It really is too bad that Glock already consumed the model designation “22” in 1990 with the release of the Glock 22. Being a full sized frame variant of the famous model 17 (circa 1988) chambered in 40 S&W. Fast forward a scant 30 years and we see the release of the Glock model 44 chambered in 22 LR. The same missed opportunity for synergy goes down like the Glock 45 chambered in 9 MM and the Glock 40 chambered in 10 MM.
Glock has a well deserved reputation for innovation and reliability. They are also in a position to use their prowess and capability to stand the entire concept of a pistol on its head, again. The industry is ready for something like they saw in late 80’s. With their plastic frames and a design that has been built upon ever since.
Leading up to the 2020 release, as is typical of the industry, the hype and marking machine speak of “something new” coming from Glock. There was much teasing and build up starting mid 2019. The Glock 44 is billed as the next big thing. When unveiled and it is as a Gen 5 compact frame chambered in 22 LR the online reaction oscillated between let down and confusion.
Being open to new ideas, our initial judgment was withheld. The concept was studied and considered. Admittedly, it is a nice idea and it might have a place. Picture range day, with just one of those spiffy Glock factory cases. Inside is a Gen 5 model 19 and a Gen 5 model 44. Ammo needed is just a box of 9 MM and a couple bricks of 22 LR.
Spend a morning working on fundamentals of pistol marksmanship with the cheaper 22 ammo. Associate each pull of the trigger with only the recoil of a pea shooter. Then finish with some 9 MM to apply and gauge effectiveness of the training session. Since the ergonomics of the 22 LR pistol match the 9 MM. There are no training barriers to overcome or changes to manipulating the pistol. No recoil induced bad habits have been introduced. All this without even the need to change a holster.
However, does the experienced pistol shooter and long time Glock customer really need this? Consider an every day carry Glock 19 Gen 3. It has a couple of million miles on it and it is just starting to break in really nice. The user might have elected to skip a Gen 4 upgrade for a few reasons. The biggest of which is likely the fact that there is nothing wrong with the tool that they already had.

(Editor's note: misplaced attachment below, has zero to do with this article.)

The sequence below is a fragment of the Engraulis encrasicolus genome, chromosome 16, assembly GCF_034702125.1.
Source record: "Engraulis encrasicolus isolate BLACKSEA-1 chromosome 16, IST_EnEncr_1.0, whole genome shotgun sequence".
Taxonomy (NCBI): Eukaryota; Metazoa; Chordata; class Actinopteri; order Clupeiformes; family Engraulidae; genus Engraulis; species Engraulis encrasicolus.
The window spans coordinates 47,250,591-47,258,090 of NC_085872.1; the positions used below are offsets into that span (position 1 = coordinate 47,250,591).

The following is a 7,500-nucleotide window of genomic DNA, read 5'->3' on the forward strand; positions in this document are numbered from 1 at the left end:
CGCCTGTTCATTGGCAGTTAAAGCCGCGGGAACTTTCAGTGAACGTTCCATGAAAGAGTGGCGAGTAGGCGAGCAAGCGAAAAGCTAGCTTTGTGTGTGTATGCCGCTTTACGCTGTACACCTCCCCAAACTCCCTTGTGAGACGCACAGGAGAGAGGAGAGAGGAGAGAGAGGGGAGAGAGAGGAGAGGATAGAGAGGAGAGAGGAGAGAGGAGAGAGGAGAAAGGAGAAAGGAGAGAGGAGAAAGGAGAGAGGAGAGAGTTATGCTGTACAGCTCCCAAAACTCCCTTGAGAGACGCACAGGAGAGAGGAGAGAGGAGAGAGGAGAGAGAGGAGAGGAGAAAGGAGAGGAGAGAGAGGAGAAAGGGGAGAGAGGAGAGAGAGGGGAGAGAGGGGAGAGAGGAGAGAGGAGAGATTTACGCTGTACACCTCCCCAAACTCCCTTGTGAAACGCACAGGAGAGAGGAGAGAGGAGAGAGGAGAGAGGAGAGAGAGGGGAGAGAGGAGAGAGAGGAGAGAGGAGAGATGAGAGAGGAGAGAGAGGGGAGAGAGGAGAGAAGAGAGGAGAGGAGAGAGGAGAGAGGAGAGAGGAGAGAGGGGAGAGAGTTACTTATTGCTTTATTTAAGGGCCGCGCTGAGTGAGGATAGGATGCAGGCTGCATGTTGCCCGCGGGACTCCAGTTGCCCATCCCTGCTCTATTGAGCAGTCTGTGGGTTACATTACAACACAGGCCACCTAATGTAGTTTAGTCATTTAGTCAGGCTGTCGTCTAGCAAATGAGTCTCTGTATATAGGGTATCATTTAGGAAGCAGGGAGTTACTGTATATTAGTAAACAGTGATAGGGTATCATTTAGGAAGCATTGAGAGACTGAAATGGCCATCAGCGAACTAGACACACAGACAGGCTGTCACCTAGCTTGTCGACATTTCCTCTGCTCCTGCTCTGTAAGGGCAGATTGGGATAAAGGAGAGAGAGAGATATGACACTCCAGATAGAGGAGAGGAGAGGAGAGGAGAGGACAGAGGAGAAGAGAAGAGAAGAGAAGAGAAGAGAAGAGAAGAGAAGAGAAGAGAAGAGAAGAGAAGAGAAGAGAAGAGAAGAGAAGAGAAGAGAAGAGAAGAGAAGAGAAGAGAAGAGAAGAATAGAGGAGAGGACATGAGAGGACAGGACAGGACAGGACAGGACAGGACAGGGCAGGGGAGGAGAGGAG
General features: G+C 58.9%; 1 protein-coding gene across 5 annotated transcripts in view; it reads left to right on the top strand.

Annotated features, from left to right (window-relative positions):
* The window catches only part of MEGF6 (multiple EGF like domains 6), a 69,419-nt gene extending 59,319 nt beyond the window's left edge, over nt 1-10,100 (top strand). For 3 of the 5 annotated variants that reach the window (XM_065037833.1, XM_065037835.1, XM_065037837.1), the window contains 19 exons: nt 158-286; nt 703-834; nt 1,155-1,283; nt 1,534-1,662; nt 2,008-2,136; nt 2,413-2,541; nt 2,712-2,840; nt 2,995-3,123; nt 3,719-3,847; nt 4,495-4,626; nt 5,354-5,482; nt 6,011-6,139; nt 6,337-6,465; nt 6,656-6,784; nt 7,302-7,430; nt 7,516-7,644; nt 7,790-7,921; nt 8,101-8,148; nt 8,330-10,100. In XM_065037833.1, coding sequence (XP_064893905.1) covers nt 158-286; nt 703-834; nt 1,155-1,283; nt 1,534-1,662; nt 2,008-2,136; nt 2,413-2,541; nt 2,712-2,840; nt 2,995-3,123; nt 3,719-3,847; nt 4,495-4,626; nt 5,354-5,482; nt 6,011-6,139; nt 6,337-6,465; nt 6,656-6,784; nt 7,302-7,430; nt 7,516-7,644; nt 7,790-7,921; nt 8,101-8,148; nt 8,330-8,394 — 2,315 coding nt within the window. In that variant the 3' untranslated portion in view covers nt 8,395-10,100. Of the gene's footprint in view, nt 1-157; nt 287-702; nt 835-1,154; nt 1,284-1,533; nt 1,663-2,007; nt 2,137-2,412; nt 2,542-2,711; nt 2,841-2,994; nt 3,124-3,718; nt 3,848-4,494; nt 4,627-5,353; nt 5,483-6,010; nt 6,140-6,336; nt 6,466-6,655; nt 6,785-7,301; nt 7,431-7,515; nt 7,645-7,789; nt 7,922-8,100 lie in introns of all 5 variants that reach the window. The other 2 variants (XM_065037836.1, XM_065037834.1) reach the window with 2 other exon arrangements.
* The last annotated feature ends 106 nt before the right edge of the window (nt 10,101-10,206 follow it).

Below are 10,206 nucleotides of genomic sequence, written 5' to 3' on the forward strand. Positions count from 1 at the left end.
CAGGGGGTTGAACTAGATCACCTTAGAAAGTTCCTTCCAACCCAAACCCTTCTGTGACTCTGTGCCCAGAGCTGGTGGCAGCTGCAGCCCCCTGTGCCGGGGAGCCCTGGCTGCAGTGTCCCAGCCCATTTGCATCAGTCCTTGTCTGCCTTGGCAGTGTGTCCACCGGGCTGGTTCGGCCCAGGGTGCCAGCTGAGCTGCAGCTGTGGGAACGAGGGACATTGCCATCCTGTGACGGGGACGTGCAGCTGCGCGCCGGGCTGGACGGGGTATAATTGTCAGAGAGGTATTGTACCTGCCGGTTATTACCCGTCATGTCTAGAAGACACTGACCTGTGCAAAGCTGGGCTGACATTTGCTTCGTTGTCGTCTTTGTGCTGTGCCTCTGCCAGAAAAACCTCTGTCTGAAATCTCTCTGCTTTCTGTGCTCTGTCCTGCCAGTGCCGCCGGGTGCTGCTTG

Also consider something like the Ruger Mark III pistol in 22 LR. There are also millions of these in circulation. Most fill the role of the fun gun on outings or range day with newbies. That newbie will often shoot a couple magazines though it. Then when asked if ready for something bigger, they give the affirmative and rarely look back.
Now after producing millions and millions of pistols, four previous generations, for 30 years. Glock has done a good job meeting the needs of experienced shooters. So the target audience to really jump onto the Glock 44 and maximize on this nice idea, are really going to be new shooters. While the new and inexperienced should be welcomed and given tools to succeed. Glock gave little consideration to their existing user base. Proof of this is seen in the feature set of the launch.
The Glock pistol mag is considered an icon. They are bomb proof, feed well, and set the bar for what a standard capacity magazine should be (15 rounds on a standard G19 mag). This is one reason why you see it cloned, often poorly, by other manufacturers. The form factor is often used in everything non-Glock. From the pistol caliber AR to something like the KelTec Sub2k.
However, the initial 44 release only sees a single stack 10 round mag with a new first, a thumb assisted follower. While Glock reports they are working on a higher capacity variant. It’s worth noting the physical area occupied by a G19 magazine (15 rounds of 9 MM). Will physically hold upwards of 30 rounds of 22 LR. There was no attempt shown to improve upon that round count. This really only keeps that “nice idea” afloat for the new shooters. There is a lot of room for innovation in this area but Glock chose not go above and beyond their competition or serve the more seasoned shooter.
Staying on theme, the rest of the unexciting initial release has no skus with barrel threading, Again, Glock reports that they will have one, but they are not on shelves today. There is no MOS (Modular Optic System) support. The only sighting system supported in the classic polymer sights with no enhanced options offered. Understand that with the slide top being polymer Glock only recommends polymer sights as installing metal ones might damage that polymer. While these issues might be resolved in future releases or in aftermarket. No attempt has been made to compel existing customers.
As expected, range time spent with the model 44 reveals that it is fun, just as expected. The lighter slide is easy to articulate, the magazine is easy to load. Ergonomics aside, the behavior of the polymer steel hybrid slide performs like any other blowback 22 LR. However it still manages to leave the shooter wondering where the innovation is. It is not found in the features, design, or performance. While there are some shooters who will benefit from his nice idea. It is simply too little too late for the majority.